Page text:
Tyson's opponent promises to raise his game

By
TysonTalk

Published: July 15, 2004

Danny Williams blames himself for a lackluster boxing career, yet he intends to do something about it.

“I’ve been undermotivated,” he said this week from New York, where he’s training for a July 30 fight against Mike Tyson in Louisville. “I’ve never fought at the highest level, but I’m going to raise my game to the occasion.”

The occasion is significant, as Williams well knows. He could defeat Tyson and become a star, or he could lose and slip back into oblivion.

“By any means necessary, I will win this fight,” he said. “I believe I have the power to knock him out (and) I’m going to outbox him because of my height.

“I am looking for a war and I’m looking to box him as well.”

Williams is 31-3 with 26 knockouts but a three-time loser in the past couple of years because of a questionable chin. As he admitted (in Wednesday’s Sun), he was selected for this fight by Tyson’s handlers because they expect him to be knocked out by the former heavyweight champion.

Tyson is 50-4 with 45 KOs but has not fought in 18 months. He’s training in Phoenix and apparently doing well in spite of reportedly being hampered by back spasms.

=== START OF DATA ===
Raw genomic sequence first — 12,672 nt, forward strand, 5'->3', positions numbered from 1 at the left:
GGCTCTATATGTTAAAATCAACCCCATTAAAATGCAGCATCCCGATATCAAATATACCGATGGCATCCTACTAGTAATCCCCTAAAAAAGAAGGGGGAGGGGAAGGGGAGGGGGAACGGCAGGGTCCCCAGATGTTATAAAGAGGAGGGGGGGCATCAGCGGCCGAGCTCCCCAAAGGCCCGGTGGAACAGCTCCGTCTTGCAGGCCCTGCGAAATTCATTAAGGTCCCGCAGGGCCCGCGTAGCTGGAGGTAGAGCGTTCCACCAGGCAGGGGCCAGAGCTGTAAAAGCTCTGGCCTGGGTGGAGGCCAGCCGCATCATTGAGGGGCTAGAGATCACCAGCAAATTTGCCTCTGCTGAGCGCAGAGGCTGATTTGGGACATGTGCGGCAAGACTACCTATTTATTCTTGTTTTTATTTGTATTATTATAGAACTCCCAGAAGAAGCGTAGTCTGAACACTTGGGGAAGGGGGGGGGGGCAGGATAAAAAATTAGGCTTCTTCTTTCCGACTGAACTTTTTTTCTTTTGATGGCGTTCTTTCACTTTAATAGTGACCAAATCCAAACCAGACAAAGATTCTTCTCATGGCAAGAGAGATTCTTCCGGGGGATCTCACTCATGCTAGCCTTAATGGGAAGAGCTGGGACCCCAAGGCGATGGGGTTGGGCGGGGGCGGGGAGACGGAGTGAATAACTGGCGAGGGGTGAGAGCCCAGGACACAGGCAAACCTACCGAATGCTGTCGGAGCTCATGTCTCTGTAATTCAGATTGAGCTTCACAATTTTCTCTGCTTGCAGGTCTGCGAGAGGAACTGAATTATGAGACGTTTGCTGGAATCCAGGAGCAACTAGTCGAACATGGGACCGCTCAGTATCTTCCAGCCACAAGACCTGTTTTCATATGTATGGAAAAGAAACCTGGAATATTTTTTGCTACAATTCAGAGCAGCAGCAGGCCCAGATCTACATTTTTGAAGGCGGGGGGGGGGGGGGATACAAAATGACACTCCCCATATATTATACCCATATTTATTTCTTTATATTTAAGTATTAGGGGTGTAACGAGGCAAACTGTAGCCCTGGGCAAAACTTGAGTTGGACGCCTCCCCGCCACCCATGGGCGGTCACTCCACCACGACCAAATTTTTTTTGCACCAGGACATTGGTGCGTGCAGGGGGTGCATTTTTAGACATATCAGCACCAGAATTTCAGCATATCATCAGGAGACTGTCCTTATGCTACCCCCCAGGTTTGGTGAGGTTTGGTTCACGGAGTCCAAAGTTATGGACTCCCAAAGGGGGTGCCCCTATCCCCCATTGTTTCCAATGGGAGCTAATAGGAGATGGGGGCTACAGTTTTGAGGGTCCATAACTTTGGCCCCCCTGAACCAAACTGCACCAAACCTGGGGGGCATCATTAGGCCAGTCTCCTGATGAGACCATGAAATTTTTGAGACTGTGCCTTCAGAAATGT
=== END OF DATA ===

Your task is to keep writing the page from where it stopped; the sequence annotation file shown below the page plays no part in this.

“Tyson only knows one way to fight,” Williams said, aware that Tyson will come after him from the opening bell. “It’s an effective way to fight, but it’s only one way.”

He feels if he can stay busy and keep moving, he could wear Tyson out.

Their pay-per-view fight came as a godsend to Williams, an Englishman who was pushed into the sport at the age of 8 by his father.

“I felt like it was Christmas and my birthday at the same time,” he said of receiving the news that he would have the role as Tyson’s opponent.

Trained by Dwight Yard, Williams is utilizing journeyman Sherman Williams as a sparring partner and will gain the services of an additional sparring partner, Clifford Etienne, next week. Etienne lost by first-round knockout to Tyson in Tyson’s most recent fight, Feb. 22, 2003 in Memphis.

Williams has also been in contact with fellow Englishman Frank Bruno, who twice lost to Tyson by knockout. He said Bruno has advised him on how to recognize and avoid Tyson’s “telegraphed” punches.

“Camp’s going great,” Williams reiterated, feeling as if his skills and devotion to his craft are peaking at just the right time.

By: Dean Juipe

Source: lasvegassun